Broadgate Spaces, Life in public places
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Broadgate is the largest office development in the City of London, built around a series of pedestrian routes and public spaces. By taking a place-based approach, Broadgate broke the mould for property development in the UK, where the market had previously created sterile, inward-facing and car-oriented office complexes.
Space Syntax was appointed following completion of the first, highly successful phase of Broadgate, designed by Arup Associates. Developer Stuart Lipton wanted to know whether, and to what degree the success of the development was down to its physical and spatial design, so that lessons learned could be applied in subsequent phases.
Space Syntax took a three-part approach to answering this question: first, observing pedestrian movement and space use patterns as well as questionnairing users; second, building a Spatial Accessibility Model of the development and its wider urban setting and third, undertaking statistical analysis of the data produced through observations and spatial modelling.
We found that around three-quarters of everyone sitting in the development’s main public spaces were not Broadgate employees but instead people from the wider area who had chosen to be there from an average 5-minute walk away. When we looked at patterns of movement, we saw again that around three-quarters of all movement was simply passing through the development, not originating from or destined for one of Broadgate’s buildings. It seemed the key to Broadgate’s success was the way it appealed to people in the wider context.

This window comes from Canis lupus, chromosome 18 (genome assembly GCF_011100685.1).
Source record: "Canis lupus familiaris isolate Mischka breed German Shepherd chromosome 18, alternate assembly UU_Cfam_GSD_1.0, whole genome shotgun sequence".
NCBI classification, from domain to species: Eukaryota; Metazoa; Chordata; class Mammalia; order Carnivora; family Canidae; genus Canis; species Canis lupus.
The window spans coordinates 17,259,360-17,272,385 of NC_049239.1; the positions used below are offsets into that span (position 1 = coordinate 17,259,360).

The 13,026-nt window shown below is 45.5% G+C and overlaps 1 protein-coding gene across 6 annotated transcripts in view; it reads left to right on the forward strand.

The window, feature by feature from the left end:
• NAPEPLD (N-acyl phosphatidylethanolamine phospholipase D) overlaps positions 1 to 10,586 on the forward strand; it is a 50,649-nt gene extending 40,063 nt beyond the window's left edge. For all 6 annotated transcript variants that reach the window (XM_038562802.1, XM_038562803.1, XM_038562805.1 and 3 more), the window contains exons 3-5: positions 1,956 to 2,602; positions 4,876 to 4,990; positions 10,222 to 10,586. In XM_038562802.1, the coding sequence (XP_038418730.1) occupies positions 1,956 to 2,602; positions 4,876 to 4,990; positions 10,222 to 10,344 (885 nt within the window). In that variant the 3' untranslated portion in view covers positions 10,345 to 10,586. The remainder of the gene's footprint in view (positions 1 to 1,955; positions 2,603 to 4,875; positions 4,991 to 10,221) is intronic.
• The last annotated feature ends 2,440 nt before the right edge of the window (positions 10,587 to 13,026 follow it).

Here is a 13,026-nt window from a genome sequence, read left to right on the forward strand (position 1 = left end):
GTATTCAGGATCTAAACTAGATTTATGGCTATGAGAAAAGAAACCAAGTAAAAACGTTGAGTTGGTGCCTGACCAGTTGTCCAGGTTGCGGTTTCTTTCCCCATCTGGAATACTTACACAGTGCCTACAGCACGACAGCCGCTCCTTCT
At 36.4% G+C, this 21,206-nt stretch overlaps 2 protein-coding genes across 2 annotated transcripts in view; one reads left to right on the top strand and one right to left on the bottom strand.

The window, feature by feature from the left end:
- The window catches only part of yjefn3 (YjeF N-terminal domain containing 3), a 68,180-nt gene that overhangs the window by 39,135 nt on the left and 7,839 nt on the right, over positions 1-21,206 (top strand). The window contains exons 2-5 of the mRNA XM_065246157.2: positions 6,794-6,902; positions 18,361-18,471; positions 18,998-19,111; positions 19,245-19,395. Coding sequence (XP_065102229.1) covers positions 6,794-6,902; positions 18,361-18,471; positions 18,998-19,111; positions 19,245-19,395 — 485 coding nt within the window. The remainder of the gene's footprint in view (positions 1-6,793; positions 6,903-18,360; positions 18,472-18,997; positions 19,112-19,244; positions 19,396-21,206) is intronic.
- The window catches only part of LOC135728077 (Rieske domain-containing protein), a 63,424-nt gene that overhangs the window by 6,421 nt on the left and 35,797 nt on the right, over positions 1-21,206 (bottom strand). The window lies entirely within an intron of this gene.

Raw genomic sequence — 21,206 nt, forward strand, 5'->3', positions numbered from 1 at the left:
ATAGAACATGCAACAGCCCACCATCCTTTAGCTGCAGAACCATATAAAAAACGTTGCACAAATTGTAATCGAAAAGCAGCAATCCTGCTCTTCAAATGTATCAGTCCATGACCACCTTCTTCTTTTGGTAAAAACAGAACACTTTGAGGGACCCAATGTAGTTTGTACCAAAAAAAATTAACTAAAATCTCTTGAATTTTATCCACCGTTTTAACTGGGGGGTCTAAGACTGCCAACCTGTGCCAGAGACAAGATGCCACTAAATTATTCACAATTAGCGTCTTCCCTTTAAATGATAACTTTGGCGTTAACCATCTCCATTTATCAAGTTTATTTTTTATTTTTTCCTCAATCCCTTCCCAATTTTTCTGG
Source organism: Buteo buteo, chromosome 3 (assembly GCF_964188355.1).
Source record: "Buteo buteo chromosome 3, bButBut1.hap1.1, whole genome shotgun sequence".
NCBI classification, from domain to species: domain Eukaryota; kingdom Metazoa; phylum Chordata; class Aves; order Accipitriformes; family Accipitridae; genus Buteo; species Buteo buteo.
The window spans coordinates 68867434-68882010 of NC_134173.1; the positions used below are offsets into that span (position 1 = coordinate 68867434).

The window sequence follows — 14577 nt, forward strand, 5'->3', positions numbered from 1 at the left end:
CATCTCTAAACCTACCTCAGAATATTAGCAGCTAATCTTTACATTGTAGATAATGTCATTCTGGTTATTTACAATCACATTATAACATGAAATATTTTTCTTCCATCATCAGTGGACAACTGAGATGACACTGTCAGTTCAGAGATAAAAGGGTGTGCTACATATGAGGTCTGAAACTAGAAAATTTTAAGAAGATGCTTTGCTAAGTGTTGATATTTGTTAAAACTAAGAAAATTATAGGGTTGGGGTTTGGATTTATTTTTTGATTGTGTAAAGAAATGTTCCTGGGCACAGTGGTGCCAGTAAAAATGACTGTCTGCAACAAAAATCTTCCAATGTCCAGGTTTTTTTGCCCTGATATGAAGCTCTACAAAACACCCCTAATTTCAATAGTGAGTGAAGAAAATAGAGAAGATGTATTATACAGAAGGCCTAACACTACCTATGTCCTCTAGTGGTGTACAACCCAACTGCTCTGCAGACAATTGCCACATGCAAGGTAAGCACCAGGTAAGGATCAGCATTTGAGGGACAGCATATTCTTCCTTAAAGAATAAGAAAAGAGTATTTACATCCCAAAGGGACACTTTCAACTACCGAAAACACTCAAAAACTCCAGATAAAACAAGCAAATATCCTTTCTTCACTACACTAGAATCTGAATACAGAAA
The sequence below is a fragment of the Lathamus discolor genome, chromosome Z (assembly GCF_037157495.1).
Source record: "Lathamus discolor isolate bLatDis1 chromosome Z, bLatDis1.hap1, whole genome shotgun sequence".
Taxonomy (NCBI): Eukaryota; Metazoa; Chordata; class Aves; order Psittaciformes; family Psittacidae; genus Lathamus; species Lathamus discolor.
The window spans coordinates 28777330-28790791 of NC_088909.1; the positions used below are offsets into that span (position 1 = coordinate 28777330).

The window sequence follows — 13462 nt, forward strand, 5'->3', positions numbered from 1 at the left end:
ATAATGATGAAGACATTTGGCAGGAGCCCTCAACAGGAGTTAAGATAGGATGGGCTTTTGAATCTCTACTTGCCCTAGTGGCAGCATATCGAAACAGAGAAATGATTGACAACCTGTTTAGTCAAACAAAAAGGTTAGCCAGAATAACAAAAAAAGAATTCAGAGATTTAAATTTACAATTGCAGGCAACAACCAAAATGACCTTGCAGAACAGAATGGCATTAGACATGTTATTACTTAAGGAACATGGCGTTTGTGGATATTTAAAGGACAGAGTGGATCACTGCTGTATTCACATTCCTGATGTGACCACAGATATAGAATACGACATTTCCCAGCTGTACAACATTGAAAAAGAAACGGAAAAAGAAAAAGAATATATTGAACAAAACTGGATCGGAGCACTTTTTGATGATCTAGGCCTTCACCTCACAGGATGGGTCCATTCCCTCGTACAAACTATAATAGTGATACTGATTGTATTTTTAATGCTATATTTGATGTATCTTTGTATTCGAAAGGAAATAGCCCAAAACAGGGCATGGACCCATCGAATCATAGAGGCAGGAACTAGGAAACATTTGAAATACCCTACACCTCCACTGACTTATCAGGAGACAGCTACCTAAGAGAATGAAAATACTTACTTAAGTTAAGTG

Our spatial analysis demonstrated that pedestrian activity was facilitated by the open, grid-like layout of Broadgate, with direct routes connecting into the wider street network.
The key lesson of the Broadgate study was that urban life could occur in highly commercial urban development if such development were simply laid out and directly connected into the wider context. This knowledge allowed Space Syntax to engage with the design of the later phases of Broadgate such as Exchange Square. We recommended changes that were subsequently implemented – and we have been assisting in the evolution of the development ever since, most recently advising British Land on the redevelopment of 5 Broadgate, including the redesign of Broadgate Arena, the central open space where many of our findings were made nearly 25 years ago.